• “I insist, come with me, whatever I don’t eat is going to go off anyway, because I’ve already heated it up before and plus, I don’t like to eat on my own. I’d really like it if you came with me, you could be my mother and I’d like to think somebody would invite her to a meal if she ever went without eating.”
  • “I’m dying of shame, mijo, I can’t,” she repeated.
  • “Let’s go, please,” I insisted once and for all, while stretching out my hand.

Red in the face like a tomato, she grabbed my arm to get up and began to walk next to me. After my offer, I was left speechless, I didn’t know what to say, I just felt like I was doing the right thing.

  • “I’m not used to doing this, mijo, I’m dying of shame. I’m not a businesswoman, I don’t like to ask for things,” she told me on our way to my building.

Despite her age, she was quite agile going up the stairs that separate my second-floor apartment from the street. We ran into Finita in the hallway, like I normally do, who is always nosing around about visits, maybe she was even jealous to see me with another elderly woman that wasn’t her, and she asked:

  • “You have a visitor?”
  • “I have a visitor and if you behave, come, I’m making coffee,” I replied, warning her to behave properly because the truth is she’s quite nosy, not to say a gossip.

Once inside, I asked the old lady to sit down and gave the pack of coffee to Finita with the task of making it herself in my kitchen. I heated up the congri (rice and beans) from the day before and took out the left-overs of the green-bean salad I’d made. That and a cheese omelette would be today’s lunch.

Once the coffee was strained, I went back to the living room with a cup of the steaming black mixture for the woman, who had perched herself on an armchair like someone who doesn’t want to be seen, taking up the least amount of space possible.

Finita came along with the coffee, and her interrogation also came…

  • “I know you from somewhere. “But I can’t put my finger on it,” blurted out Finita.
  • “I was a teacher at the Pre-University on the other block, for many years,” the woman replied.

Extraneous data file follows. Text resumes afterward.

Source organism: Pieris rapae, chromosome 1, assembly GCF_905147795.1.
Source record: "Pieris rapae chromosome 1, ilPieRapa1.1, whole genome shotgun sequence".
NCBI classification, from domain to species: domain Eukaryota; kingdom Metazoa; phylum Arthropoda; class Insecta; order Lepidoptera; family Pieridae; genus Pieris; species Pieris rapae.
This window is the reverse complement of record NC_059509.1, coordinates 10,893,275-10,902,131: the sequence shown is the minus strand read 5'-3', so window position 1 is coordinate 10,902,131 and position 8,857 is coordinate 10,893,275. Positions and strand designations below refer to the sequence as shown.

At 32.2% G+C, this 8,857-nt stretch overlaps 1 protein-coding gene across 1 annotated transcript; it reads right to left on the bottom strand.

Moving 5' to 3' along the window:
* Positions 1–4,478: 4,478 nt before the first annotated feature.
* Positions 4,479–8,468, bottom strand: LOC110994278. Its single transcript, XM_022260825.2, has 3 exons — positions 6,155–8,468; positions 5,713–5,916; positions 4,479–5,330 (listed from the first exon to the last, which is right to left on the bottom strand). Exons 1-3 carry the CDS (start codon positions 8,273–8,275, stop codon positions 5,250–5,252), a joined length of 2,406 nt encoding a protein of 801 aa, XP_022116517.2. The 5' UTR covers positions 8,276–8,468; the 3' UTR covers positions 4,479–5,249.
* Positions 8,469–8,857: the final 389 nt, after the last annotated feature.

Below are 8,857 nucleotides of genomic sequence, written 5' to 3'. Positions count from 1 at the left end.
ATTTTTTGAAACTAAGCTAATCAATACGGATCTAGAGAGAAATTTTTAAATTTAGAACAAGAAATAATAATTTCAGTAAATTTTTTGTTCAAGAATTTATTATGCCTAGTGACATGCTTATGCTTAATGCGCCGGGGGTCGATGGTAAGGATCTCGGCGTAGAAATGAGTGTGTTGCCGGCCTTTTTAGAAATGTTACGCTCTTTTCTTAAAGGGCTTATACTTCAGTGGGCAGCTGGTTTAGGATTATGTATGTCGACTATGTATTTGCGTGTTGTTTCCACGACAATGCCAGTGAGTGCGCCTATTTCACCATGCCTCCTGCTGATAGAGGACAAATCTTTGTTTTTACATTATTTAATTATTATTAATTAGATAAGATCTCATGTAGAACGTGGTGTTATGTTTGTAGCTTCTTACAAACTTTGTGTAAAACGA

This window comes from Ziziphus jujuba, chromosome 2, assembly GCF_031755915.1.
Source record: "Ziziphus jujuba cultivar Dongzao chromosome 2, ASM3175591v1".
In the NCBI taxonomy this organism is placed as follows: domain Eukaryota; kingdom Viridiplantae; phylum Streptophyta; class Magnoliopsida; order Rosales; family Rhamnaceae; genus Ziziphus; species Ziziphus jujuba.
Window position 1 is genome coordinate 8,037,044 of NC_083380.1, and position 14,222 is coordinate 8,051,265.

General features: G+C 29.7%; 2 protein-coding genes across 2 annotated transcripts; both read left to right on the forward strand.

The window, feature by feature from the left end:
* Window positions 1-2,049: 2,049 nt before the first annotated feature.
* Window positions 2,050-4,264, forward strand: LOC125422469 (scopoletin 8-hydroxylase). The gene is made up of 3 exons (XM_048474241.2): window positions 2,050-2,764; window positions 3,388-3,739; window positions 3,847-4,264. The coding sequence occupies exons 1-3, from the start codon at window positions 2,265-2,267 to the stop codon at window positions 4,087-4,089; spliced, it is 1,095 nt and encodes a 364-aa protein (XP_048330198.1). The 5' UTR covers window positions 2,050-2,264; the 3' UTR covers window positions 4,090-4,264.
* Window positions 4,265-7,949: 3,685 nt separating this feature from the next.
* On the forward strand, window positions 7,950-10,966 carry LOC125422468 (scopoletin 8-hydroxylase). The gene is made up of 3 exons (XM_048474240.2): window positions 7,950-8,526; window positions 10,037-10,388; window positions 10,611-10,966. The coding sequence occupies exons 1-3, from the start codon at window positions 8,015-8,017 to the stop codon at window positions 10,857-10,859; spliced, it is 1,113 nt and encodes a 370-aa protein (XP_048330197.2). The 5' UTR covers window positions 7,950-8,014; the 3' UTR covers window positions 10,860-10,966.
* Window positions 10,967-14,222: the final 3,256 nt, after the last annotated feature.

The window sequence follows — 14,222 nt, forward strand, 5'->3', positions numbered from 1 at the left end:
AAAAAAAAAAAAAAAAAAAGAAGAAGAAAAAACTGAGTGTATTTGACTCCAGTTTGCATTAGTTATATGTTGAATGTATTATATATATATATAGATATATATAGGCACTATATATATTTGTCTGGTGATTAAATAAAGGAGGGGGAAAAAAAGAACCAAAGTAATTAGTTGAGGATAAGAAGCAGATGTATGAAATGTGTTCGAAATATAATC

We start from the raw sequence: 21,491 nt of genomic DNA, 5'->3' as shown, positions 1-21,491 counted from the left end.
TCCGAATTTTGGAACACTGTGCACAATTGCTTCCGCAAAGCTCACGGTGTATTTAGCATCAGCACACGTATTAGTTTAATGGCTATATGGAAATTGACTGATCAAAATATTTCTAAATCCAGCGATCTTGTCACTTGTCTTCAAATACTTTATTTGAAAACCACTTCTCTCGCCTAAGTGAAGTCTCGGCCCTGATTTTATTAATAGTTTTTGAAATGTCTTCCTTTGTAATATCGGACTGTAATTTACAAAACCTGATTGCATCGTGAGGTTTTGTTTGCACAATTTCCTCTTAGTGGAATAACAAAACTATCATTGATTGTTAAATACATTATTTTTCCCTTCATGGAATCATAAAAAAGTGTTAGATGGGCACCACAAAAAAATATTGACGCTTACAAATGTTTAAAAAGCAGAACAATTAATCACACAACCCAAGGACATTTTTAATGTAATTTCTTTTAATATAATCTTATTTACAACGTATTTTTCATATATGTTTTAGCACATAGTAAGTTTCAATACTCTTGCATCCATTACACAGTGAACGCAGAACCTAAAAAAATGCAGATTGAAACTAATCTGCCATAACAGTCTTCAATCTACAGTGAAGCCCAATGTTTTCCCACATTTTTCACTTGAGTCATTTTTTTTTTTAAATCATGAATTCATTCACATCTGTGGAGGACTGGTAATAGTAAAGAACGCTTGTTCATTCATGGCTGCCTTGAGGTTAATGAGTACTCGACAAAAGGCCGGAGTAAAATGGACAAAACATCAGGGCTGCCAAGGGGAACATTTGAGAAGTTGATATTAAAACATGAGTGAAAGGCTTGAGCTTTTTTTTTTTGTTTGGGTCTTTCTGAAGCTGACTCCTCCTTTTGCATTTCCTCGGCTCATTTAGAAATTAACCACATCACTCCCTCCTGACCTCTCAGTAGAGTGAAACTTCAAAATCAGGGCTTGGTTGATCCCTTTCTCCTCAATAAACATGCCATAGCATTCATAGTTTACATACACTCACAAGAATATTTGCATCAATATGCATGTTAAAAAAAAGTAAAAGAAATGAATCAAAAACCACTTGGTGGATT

It was at that exact moment that I understood why her voice sounded so familiar. It’s incredible that 35 years after my years at the Pre-University, I’d run into the most beautiful teacher from my time as a student. She never taught me directly, but everyone at my school knew her. Elena, the literature teacher. We used to call her “Helen of Troy” because of her beauty, the passionate way she’d read “The Iliad” and for being a bone of contention, word had it, between two teachers at the same school, who even had a fist fight and never spoke to each other again. I was sad to see the ravages Time had left on such a beautiful woman.

  • “Yes, of course, you used to give classes to all the kids in the neighborhood and all the young men were crazy about you. Did you come to visit your student?” the interrogation continued.
  • “I don’t remember if he was my student, I’ve forgotten lots of faces. Things become blurry with age,” Elena said embarrassed, as she searched my face for a memory.
  • “Well, Fina, leave us alone now, I need to speak to the profe (teacher),” I cut the interrogation off just as it was starting.
  • Niño, I didn’t teach you to be so rude, leave me alone, you need me,” Finita said pretending to be angry. “Well, profe, I’m leaving you in good hands, he’s the best we’ve got in the building, when he doesn’t get nasty.”

I ignored Fina, excused myself and went to the kitchen to make the omelettes and serve the food. The rice was already warm and ready to serve. I came back to the living room and set the table. I helped my guest to sit with me and we ate our food in silence. Food that Elena ate very politely, but without really taking a breather. It was clear she was very hungry.

 I served another coffee afterwards and we sat in the living room to enjoy it.

  • “You don’t know how embarassed I am, I have no way to pay you back for what you’ve done: you bought the pack of coffee from me and then you make me the coffee and invite me for lunch. I don’t know how to thank you,” she said without looking up from the floor. Once her pangs of hunger had appeased, she was embarrassed again.
  • “I’m happy just knowing you’re feeling better, profe.”
  • “Were you my student?” she inquired, red again.